We don't know they're terrorists unless we try them
Counterpoint: Susan Estrich

Try them.

The short answer to what to do with the Gitmo detainees is simply this: Charge them. Try them. Publicly and fairly. If proved guilty, punish them.

It is a great pleasure for me to debate you, Hugh, because we share a fundamental belief that people who disagree can do so with civility and respect. But we share something even more fundamental: a belief and commitment to the rule of law. It is what we teach, the civic religion we do our best to train our students to practice with honor.

I do not question the motives of your friends in the Bush administration, Hugh. Some of them are my friends as well. But in fundamental respects, they were wrong. Guilt must be proved and established fairly and impartially, not assumed by affixing the label, "enemy combatant," much less "terrorists committed to jihad." The facts must be found by impartial tribunals made up of judges, not combatants. Torture is not only wrong but ineffective. It is wrong because it debases us in the eyes of the world and endangers our own soldiers who serve in harm's way.

But still, you ask, what if torture might save your loved one? The answer is that it won't. Life doesn't work the way Jack Bauer does on "24," and a prison camp set up on that model, as Gitmo was, is doomed to failure -- and Gitmo has failed. Virtually every expert on interrogation, military and civilian, affirms that torture does not yield valuable intelligence. The detainee (or more accurately, the victim) will tell the interrogator (or more accurately, the torturer) anything to stop the pain. Anything won't save your loved one.

A friend of mine recently reminded me of what happened not so long ago in our last experiment with secret military tribunals, when eight Germans landed on the East Coast shortly after the U.S. entered World War II. The FBI claimed to have "caught these spies," but two of them actually tried to turn themselves in before they were "caught" and had been dismissed as cranks. The government spared itself the obvious embarrassment; all eight were charged and tried before a military commission, convicted and sentenced to death. Six were executed; the two who were initially rebuffed in their efforts to turn themselves in were ultimately granted executive clemency years later by President Truman.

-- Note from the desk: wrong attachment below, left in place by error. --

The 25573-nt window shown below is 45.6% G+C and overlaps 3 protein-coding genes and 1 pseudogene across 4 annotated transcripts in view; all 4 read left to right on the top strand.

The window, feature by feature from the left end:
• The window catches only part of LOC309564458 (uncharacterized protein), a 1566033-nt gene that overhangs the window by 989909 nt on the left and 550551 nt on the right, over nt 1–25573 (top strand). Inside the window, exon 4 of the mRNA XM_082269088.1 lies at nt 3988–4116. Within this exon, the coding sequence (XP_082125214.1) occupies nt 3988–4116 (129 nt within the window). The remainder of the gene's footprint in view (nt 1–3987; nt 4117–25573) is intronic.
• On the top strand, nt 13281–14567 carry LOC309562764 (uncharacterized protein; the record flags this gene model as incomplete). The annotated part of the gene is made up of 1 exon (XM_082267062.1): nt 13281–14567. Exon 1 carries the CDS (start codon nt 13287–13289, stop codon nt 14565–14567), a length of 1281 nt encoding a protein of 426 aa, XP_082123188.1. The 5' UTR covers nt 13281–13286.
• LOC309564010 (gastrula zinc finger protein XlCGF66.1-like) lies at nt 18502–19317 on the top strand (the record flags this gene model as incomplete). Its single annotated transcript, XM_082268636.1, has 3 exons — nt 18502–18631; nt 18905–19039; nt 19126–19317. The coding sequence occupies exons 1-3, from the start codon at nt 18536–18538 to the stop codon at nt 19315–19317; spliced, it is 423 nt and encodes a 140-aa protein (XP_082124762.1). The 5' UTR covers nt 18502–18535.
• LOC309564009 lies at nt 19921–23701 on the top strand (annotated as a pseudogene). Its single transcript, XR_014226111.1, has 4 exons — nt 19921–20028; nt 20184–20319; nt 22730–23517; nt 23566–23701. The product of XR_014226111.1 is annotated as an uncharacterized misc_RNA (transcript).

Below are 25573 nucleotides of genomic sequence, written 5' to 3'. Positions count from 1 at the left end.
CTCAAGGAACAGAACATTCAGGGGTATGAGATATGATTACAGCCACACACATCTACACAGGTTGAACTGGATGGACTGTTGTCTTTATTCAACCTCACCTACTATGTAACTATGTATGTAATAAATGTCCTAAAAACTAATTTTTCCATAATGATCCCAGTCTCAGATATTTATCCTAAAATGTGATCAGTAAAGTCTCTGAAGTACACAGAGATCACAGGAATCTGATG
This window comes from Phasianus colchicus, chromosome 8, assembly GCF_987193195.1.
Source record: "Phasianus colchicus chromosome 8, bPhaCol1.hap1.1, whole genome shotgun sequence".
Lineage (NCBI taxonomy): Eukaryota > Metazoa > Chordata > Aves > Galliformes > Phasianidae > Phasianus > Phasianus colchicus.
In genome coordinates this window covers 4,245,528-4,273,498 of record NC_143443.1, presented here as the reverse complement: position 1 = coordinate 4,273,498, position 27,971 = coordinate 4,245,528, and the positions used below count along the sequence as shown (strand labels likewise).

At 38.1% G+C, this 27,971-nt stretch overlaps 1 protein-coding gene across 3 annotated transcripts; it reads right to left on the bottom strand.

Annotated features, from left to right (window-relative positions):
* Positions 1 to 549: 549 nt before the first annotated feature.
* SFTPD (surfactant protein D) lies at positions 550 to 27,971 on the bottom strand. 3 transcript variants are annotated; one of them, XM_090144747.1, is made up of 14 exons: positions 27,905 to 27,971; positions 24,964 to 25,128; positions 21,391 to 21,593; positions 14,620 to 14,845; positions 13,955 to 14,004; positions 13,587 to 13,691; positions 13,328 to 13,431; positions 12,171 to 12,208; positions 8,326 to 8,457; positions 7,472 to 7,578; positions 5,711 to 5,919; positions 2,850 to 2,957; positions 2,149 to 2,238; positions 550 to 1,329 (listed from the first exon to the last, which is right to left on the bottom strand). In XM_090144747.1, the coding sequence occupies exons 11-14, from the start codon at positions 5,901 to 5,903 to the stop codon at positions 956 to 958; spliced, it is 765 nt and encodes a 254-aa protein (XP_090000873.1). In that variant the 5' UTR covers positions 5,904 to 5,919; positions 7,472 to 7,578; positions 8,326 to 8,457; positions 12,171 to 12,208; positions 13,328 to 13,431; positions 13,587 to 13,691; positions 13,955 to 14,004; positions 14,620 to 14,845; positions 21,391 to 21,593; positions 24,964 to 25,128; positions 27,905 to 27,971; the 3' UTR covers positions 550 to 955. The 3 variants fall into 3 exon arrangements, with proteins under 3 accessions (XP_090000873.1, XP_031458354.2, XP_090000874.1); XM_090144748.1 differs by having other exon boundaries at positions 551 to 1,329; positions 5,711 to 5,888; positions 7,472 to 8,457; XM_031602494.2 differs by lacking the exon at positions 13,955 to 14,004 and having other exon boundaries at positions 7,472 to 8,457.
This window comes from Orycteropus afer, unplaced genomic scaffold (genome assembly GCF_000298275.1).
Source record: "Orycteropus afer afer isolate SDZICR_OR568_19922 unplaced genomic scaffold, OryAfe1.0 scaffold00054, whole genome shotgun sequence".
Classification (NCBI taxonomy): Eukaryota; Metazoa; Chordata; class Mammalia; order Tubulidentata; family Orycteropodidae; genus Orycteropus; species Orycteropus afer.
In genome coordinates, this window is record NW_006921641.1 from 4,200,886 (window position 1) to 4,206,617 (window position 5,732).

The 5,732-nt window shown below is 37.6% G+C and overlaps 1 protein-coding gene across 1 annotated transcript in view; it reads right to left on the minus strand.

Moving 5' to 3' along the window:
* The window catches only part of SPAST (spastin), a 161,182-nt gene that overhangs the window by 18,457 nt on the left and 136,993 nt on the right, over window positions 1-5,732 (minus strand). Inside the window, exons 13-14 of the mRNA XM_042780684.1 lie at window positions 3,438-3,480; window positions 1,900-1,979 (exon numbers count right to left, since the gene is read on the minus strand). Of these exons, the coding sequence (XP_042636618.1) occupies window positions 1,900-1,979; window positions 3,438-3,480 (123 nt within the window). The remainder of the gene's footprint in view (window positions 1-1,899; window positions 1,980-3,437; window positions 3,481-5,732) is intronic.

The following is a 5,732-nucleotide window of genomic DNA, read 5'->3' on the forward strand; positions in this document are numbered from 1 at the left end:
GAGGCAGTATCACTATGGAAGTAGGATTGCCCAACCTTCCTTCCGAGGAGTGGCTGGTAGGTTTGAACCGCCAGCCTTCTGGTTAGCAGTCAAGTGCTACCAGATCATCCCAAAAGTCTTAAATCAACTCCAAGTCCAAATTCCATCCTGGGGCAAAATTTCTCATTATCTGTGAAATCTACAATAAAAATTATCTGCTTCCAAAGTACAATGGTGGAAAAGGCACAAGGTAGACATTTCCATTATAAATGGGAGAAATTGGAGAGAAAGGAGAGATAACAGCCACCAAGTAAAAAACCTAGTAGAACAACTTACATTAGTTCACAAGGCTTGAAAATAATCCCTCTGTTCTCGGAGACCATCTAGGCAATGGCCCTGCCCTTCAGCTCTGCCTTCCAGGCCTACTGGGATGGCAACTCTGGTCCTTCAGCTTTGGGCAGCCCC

What difference would a civilian trial have made? For the "real" Nazis, perhaps none. The point is, they would have been convicted anyway. But the innocent Germans, the ones who never intended to harm our country and turned on the bad guys, would have been spared.

I have no desire to "get even" with the Bush administration officials who were wrong. But the "terrorists" you write off, Hugh -- if that's what they are -- should be charged and tried. If they are guilty, they should be convicted and punished. If we were wrong, we should admit it: If trying the detainees requires the officials who established Gitmo and approved of torture to explain their decisions, and if it proves as embarrassing to them as a public trial of the real and not-so-real Nazis would have been, then so be it.

Susan Estrich, national campaign manager for Democratic presidential nominee Michael Dukakis in 1987-88, is the Robert Kingsley professor of law and political science at USC. She is a legal and political analyst for Fox News and a syndicated columnist for Creators Syndicate.